Energy conversion by permanent magnet machines and novel development of the single phase synchronous permanent magnet motor.
Degree GrantorUniversity of Canterbury
Degree NameDoctor of Philosophy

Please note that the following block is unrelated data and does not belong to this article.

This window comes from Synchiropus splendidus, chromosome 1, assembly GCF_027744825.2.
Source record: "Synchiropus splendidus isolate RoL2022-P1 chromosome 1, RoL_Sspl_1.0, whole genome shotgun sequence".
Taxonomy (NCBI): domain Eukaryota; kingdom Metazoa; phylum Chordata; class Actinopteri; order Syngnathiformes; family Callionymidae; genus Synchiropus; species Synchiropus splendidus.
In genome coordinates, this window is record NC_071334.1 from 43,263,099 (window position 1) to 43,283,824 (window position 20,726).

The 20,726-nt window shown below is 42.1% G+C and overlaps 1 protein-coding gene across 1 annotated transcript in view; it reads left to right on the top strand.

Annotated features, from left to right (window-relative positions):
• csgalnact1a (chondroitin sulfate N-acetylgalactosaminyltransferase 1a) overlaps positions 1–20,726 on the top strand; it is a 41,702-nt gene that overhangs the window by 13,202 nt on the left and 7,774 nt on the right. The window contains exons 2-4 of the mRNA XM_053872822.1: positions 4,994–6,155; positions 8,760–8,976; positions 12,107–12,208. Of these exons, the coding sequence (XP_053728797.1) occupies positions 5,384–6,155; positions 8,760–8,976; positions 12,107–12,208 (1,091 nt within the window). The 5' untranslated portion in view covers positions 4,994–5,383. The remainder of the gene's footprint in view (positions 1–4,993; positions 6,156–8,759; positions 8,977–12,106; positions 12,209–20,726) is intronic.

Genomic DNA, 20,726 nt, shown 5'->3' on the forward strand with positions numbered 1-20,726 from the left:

Energy methods are widely used and well understood for determining the torque or force in machines which do not contain permanent magnets. Energy methods are employed to calculate torques or forces of magnetic origin after determination of the energy stored in the electromechanical coupling field. In this thesis, the energy stored in a permanent magnet system is defined, and the energy-coenergy relationship is determined. It is shown how residual magnetism can be incorporated into classical electromechanical coupling theory. It is therefore shown how equations for torques or forces can be derived for permanent magnet systems using energy methods. An analytical method of calculating permanent magnet reluctance torque is developed. The method uses an elementary expression for the magnetic field to obtain the stored energy. This enables an analytical expression for the reluctance torque waveform to be obtained. The method is demonstrated to provide a powerful and fast design tool. The method can be generally applied to reluctance torque problems where the airgap is reasonably smooth. The single phase synchronous permanent magnet motor is used in domestic appliances. It is a motor of very simple construction and high reliability, which is directly connected to an AC mains supply, and runs at synchronous speed. It is becoming increasingly used in preference to the shaded pole induction motor. However, its application is limited by the following characteristics. There is no control over the final direction of rotation, unless a mechanical blocking device is used. There are rotor positions at which only a very small starting torque is available. The characteristic twice electrical frequency torque pulsation yields a speed modulation of the same frequency, which can cause acoustic noise problems. A method of improving torque quality by improving the motor design is proposed to alleviate these limiting characteristics. This is achieved by designing a permanent magnet reluctance torque which cancels out the effect of the backward rotating component of the stator field. In this novel design, the permanent magnet reluctance torque effectively acts as a second balancing phase. An unconventional technique for starting a single phase synchronous permanent magnet motor is demonstrated. This technique uses an inductive reluctance torque, provided by placing a suitably shaped iron lamination on the rotor, to rotate the rotor to a position from which starting can occur.